As our nation confronts historic deficits, federal leaders are being asked to dramatically slash budgets and shrink government. There are no easy or painless ways to make the deep spending cuts on the horizon, but there are many bad ways that will damage government's ability to effectively serve the American people.
Today's political debate focuses almost exclusively on saving money, and while that might seem appropriate given the dire fiscal climate, the effort will ultimately fail if our leaders do not first consider how we can best achieve the mission of government and closely examine the long term consequences of the decisions being made.
The danger is that this rush for savings and the need to claim political victory will lead to a less capable and a less responsive government, and all of us will be poorer for it.
If not done thoughtfully and strategically, the belt-tightening could make our nation less secure, weaken our economic competitiveness and global leadership, lead to the loss of important services and consumer protections, and eviscerate the social safety net. It could reduce the ability of the government to adequately respond to emergencies, hurt businesses needing assistance, put off important investments and deplete workforce expertise and capacity in many important arenas.
As Congress and the White House struggle with the hard political decisions, it will be crucial for those managing government agencies to clarify their missions and priorities, consider multiple strategies for reaching budget targets and avoid, as best they can, weakening government's effectiveness. This will mean making smart decisions -- investing in what is working and eliminating what is not, as well as reorganizing and restructuring operations and programs to try and improve service delivery and maintain critical functions even with fewer resources available.
The process will be difficult, imperfect and not always satisfactory, but our leaders should keep some basic management principles in mind as they follow the mandate to downsize the national institution that serves us all.
- Avoid across-the-board cutbacks in programs, services and staffing that might save money in the short term, but may do great damage in the long run. Such an approach may seem equitable, but it will delay tough decisions on priorities and penalize well-run agencies that don't have any fat to cut. Congress should set the cost-reduction targets and let agencies decide the best way to achieve the goals, not remove flexibility and preempt strategic decision-making.
- Managers should focus on building a workforce that has the skills and competencies needed for the new and changing work environment if they find that personnel reductions are required. Shedding staff can contribute significant savings, but there is a danger of losing valued and experienced employees, lowered productivity and other adverse consequences. During the government downsizing of the 1990s, for example, the Pentagon hollowed out its acquisition workforce in part to save money, only to find the loss of professional staff contributed to billions of dollars in cost overruns, delays in the delivery of weapons systems, and mismanagement when the Iraq and Afghanistan wars prompted a huge surge in defense contracting.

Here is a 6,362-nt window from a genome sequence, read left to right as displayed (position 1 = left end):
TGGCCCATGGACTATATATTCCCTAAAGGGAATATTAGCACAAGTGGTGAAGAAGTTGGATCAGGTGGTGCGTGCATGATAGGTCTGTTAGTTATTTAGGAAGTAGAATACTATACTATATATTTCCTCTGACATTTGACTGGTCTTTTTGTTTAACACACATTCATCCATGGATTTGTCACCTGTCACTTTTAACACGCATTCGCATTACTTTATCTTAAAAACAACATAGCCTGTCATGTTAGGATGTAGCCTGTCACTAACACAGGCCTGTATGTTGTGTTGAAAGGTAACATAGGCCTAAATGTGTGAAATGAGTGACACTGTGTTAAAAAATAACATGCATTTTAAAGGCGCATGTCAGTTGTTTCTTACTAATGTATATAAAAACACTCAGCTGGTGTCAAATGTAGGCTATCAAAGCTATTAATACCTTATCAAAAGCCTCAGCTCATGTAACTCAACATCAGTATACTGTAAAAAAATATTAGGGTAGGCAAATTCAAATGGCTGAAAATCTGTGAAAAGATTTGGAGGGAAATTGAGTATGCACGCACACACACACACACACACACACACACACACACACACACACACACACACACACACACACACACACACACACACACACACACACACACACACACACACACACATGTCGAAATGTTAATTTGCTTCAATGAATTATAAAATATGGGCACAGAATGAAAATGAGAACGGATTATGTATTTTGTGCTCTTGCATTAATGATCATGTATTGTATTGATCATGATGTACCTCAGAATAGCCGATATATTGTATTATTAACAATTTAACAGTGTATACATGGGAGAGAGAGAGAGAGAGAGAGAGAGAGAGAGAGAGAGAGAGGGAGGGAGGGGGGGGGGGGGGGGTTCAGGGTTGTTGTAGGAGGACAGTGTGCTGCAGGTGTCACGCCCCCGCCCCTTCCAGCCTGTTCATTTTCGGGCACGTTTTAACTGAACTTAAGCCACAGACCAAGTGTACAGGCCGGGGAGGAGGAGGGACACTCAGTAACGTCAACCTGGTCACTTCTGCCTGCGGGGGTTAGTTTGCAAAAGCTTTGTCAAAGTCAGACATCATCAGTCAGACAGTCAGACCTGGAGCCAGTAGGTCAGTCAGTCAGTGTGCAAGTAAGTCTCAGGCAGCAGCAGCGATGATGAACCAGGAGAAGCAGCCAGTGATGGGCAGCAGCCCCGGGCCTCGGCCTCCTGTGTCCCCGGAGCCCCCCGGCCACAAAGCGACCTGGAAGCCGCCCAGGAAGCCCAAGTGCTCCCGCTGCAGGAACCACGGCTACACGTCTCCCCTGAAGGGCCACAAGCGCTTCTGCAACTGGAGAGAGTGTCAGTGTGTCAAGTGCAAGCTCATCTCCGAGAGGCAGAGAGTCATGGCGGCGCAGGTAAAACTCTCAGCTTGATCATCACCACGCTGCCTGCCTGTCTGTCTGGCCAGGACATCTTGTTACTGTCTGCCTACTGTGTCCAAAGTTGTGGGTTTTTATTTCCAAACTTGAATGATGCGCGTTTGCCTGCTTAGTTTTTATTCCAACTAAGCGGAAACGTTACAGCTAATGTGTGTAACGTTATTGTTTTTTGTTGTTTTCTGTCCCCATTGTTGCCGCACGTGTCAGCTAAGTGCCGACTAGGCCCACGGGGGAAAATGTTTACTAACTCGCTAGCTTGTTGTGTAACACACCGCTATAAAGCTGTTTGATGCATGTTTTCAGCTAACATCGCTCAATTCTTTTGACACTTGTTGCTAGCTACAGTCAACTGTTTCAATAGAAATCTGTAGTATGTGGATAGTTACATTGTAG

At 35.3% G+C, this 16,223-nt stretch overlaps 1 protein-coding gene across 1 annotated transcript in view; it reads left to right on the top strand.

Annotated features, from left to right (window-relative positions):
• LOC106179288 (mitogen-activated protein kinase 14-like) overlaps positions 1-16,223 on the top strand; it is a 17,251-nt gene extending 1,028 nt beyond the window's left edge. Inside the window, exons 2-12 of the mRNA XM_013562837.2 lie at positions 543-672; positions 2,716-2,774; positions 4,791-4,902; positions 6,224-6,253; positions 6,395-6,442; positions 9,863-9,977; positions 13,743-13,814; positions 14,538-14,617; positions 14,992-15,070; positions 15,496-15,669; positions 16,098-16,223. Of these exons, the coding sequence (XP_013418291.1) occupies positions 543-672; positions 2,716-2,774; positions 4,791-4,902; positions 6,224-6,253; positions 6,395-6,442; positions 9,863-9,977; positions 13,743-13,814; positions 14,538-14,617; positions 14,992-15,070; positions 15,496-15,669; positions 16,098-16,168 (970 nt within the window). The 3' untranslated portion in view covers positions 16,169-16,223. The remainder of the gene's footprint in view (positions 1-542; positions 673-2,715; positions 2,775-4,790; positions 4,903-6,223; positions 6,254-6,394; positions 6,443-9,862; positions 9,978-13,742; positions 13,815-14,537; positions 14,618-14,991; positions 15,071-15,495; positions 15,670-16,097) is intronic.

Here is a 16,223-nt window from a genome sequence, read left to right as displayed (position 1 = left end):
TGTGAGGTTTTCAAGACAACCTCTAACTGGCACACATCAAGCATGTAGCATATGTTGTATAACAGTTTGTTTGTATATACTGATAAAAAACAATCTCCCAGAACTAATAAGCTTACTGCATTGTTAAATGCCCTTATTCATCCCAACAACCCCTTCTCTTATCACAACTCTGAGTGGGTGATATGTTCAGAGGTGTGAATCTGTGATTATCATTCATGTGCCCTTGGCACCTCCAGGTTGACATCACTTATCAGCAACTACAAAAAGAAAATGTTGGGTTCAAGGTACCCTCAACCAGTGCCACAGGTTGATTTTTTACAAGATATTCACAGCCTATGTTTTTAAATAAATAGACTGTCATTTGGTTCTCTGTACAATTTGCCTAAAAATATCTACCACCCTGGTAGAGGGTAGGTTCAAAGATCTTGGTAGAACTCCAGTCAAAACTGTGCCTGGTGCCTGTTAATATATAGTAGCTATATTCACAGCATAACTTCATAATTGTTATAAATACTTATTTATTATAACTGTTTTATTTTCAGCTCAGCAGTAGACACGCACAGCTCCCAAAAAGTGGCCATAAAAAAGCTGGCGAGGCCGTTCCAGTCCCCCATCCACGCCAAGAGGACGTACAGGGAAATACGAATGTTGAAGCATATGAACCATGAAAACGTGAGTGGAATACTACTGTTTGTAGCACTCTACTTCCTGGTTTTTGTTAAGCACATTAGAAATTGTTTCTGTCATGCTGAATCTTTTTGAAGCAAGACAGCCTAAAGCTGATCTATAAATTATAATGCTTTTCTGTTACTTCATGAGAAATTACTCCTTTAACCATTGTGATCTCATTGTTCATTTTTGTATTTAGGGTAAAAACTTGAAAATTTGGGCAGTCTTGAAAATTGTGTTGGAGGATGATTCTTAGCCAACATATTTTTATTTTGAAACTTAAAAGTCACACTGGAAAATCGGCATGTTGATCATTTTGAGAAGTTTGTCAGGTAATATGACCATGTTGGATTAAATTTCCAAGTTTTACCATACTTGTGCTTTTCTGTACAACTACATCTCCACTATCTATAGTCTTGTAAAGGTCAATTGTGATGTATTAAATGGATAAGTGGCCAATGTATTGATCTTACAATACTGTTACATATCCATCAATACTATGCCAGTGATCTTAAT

- Be extremely cautious about cutting administrative costs such as human resources, employee training, staff development, financial management and information technology. These items may appear to be low hanging fruit and cutting them will reduce overhead, but it also could lead to a weakening of managerial capacity and critical support functions. The de-emphasis of the HR function during the 1990s, for example, left agency leaders ill-prepared to meet the strategic hiring, performance and retention challenges that have been plaguing government.
- Use the budget crisis as an opportunity to implement changes that were not politically palatable or possible in normal times. This may involve streamlining processes, making better use of technology, dropping less effective programs, consolidating those that overlap and centralizing some operations and services. At the Department of Housing and Urban Development, for example, employee Ann Marie Oliva last year created data systems that shortened the time it takes to award homeless grants from 213 to 61 days, greatly reduced administrative costs and provided information to better evaluate homeless programs. Such efficiencies are possible throughout government, and are now more essential than ever. The scope of the retrenchment and the realignment of government operations represent uncharted territory for most agency executives, who will have to make unpleasant choices, find ways to identify and eliminate wasteful spending and do better and do more with much less. If their hands are tied by Congress or if arbitrary and shortsighted decisions are made, we will all pay the price and possibly lose the future.
Max Stier is president and CEO of the nonprofit, nonpartisan Partnership for Public Service.
This was originally published as an exclusive to POLITICO.